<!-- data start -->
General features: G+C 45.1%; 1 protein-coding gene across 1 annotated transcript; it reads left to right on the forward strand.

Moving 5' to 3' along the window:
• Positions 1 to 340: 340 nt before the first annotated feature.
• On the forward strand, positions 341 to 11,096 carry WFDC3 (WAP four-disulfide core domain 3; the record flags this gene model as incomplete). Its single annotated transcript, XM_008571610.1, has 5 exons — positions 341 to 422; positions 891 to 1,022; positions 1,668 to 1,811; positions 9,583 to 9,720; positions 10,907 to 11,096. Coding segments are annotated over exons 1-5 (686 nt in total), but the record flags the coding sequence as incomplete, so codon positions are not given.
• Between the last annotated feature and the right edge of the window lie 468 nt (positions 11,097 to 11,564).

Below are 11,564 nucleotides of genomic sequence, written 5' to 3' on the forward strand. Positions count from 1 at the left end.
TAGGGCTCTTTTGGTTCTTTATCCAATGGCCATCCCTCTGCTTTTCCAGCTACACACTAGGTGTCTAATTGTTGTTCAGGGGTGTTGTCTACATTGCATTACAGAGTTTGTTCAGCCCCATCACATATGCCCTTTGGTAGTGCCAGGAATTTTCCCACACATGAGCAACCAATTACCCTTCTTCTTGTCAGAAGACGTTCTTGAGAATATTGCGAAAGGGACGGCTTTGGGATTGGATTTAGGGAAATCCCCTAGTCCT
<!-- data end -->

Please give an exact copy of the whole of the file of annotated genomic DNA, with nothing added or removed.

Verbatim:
General features: G+C 45.1%; 1 protein-coding gene across 1 annotated transcript; it reads left to right on the forward strand.

Moving 5' to 3' along the window:
• Positions 1 to 340: 340 nt before the first annotated feature.
• On the forward strand, positions 341 to 11,096 carry WFDC3 (WAP four-disulfide core domain 3; the record flags this gene model as incomplete). Its single annotated transcript, XM_008571610.1, has 5 exons — positions 341 to 422; positions 891 to 1,022; positions 1,668 to 1,811; positions 9,583 to 9,720; positions 10,907 to 11,096. Coding segments are annotated over exons 1-5 (686 nt in total), but the record flags the coding sequence as incomplete, so codon positions are not given.
• Between the last annotated feature and the right edge of the window lie 468 nt (positions 11,097 to 11,564).

Below are 11,564 nucleotides of genomic sequence, written 5' to 3' on the forward strand. Positions count from 1 at the left end.
TAGGGCTCTTTTGGTTCTTTATCCAATGGCCATCCCTCTGCTTTTCCAGCTACACACTAGGTGTCTAATTGTTGTTCAGGGGTGTTGTCTACATTGCATTACAGAGTTTGTTCAGCCCCATCACATATGCCCTTTGGTAGTGCCAGGAATTTTCCCACACATGAGCAACCAATTACCCTTCTTCTTGTCAGAAGACGTTCTTGAGAATATTGCGAAAGGGACGGCTTTGGGATTGGATTTAGGGAAATCCCCTAGTCCT